Pufferfish can be found all around Australia's coastline, mainly living amongst the shallow waters near the shore. As defence the Pufferfish 'puffs' its skin out, filling it with air or water. The Pufferfish can be deadly, as within its skin is the highly poisonous Tetrodototoxin.
Saltwater Crocodile (Crocodylus porosus)
Saltwater Crocodiles live in the northern mangrove waters of Australia and have a wide frame and snout. They are the largest reptile predator in the world and generally bask along the riverbanks, although are always ready to attack.
The Saltwater Crocodiles major sense organs include its ears, eyes and nose, which stay above the water whenever the crocodile is swimming. When swimming their tail propels them through the water (and also makes up half of the Saltwater Crocodiles entire length). They can also propel themselves 6ft in the air, out of the water, to catch their prey.
The Saltwater Crocodile has a mouthfall of very sharp teeth. Their 40 - 60 teeth grips their prey, and they then swallow their prey in chunks. However, because crocodiles have a slow metabolism they only need to eat about once a week.
The breeding time for crocodiles is during the wet season, when the female lays around 60 eggs protected under the grass of the riverbanks. Depending on the heat that surrounds the eggs, the eggs may hatch as males (if hot) or females (if warm). If the eggs are kept too hot then the babies may be born with an abnormality. The baby crocodiles start at about 25cm long, although by the time they are about 8 years old can grow to a length of about 7 metres. Crocodiles have very long lives, and can survive for upto about 100 years.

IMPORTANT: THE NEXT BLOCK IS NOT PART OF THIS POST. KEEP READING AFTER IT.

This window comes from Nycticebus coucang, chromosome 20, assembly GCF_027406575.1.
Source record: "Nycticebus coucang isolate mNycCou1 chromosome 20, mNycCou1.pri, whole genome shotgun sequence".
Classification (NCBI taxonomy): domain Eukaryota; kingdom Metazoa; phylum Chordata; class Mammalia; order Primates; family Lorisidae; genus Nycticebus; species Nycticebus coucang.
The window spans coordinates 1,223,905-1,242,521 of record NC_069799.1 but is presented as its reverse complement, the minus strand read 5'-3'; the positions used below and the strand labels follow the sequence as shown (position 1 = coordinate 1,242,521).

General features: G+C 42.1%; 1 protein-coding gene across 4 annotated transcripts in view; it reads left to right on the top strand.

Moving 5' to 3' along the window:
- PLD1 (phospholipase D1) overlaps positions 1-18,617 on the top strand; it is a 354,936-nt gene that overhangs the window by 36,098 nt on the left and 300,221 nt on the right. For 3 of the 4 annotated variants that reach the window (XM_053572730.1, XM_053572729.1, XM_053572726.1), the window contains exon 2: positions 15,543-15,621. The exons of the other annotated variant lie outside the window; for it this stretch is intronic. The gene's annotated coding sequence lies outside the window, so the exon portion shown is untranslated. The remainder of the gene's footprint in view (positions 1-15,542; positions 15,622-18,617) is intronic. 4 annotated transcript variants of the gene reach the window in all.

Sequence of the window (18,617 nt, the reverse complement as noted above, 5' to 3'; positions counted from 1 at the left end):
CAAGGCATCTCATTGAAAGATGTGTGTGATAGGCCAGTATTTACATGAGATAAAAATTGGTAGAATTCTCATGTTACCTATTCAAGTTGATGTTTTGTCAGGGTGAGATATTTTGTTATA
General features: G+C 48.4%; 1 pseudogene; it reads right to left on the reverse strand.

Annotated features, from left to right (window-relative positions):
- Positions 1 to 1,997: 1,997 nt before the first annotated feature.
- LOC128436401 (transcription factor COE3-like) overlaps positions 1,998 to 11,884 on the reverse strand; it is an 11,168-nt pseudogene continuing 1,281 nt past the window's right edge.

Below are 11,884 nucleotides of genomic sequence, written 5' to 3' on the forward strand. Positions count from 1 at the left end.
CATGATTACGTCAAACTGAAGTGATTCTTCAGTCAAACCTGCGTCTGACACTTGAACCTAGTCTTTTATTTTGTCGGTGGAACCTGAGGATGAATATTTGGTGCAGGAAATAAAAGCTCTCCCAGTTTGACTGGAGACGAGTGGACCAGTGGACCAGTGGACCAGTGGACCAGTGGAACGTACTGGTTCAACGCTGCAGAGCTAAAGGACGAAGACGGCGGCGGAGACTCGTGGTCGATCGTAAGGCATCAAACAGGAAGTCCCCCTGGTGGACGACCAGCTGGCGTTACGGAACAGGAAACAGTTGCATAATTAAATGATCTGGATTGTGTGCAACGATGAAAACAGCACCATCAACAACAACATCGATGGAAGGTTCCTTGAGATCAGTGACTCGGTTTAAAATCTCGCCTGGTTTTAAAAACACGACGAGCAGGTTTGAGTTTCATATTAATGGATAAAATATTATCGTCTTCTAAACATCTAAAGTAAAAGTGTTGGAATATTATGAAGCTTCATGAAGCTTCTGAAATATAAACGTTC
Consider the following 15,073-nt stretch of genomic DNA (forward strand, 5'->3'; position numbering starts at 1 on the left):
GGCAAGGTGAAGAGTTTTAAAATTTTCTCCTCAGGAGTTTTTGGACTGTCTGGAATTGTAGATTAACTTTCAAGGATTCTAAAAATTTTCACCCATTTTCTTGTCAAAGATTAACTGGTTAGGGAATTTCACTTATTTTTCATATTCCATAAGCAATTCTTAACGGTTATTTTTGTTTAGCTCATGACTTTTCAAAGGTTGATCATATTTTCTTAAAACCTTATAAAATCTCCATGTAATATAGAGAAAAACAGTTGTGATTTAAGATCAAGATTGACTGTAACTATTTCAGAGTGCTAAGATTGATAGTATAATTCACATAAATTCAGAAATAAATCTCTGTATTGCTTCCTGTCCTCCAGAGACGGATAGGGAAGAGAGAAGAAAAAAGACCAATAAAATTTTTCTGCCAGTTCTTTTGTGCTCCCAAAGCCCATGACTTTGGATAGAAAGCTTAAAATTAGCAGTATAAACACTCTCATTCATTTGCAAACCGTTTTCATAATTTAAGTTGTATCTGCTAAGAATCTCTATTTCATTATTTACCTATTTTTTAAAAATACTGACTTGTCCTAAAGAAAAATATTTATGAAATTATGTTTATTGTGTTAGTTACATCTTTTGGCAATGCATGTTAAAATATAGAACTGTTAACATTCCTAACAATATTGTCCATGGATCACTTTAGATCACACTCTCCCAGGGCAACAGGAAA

Saratoga (Schleropages leichardti)
The Saratoga live in muddy holes at the bottom of Australia's northern rivers. To catch food, they quickly jump out of the water and grasp insects on the riverbanks. Once the Saratoga spawns, it carries the eggs in its mouth, and then protects the fish once they have hatched by calling them back into its mouth when danger is near.
Seahorses are found along the Southern and Eastern coasts of Australia, and the 35 species of Seahorse appear in all different colours. Seahorses are also fish, although have a very unique shaping and construction. Another unusual feature about Seahorses is that the eggs are placed inside of the males and they carry the young in its front. Seahorses are used a lot in Asian medicine, with numbers quickly reducing.
Many Seals can be found along the rocky shoreline of Australia's southern coast. They are warm blooded, marine mammals who live mainly in the water, although often bask on rocks. Seals are able to insulate their body well, by either their fatty blubber or their dual layer of fur. To cool themselves down, the Seals simply raise their flipper and the air passing over it cools the whole body down. Seals also have excellent vision, enabling them to see well under the water.
Sea Stars can be found in many different rocky areas along Australia's coastline. There are many different colours and patterns on the Sea Stars, which are often very brightly coloured. On the underneath of Sea Stars are small sucker feet which the Sea Star uses to grip onto the rocks, as well as to open shells for feeding. There are various species of Sea Star all of different sizes, and with different numbers of arms. Sea Stars also have the fabulous ability of growing new body parts if they need them to help their survival.
Sea Urchins can often be found amongst the rocky shorelines of Australia, gripping onto the rocks with their small 'sucker' feet. From all sides of the Sea Urchin come sharp spines, which protect the Sea Urchin from predators. The Sea Urchin can move along the rock with the help of both its suckers and spines.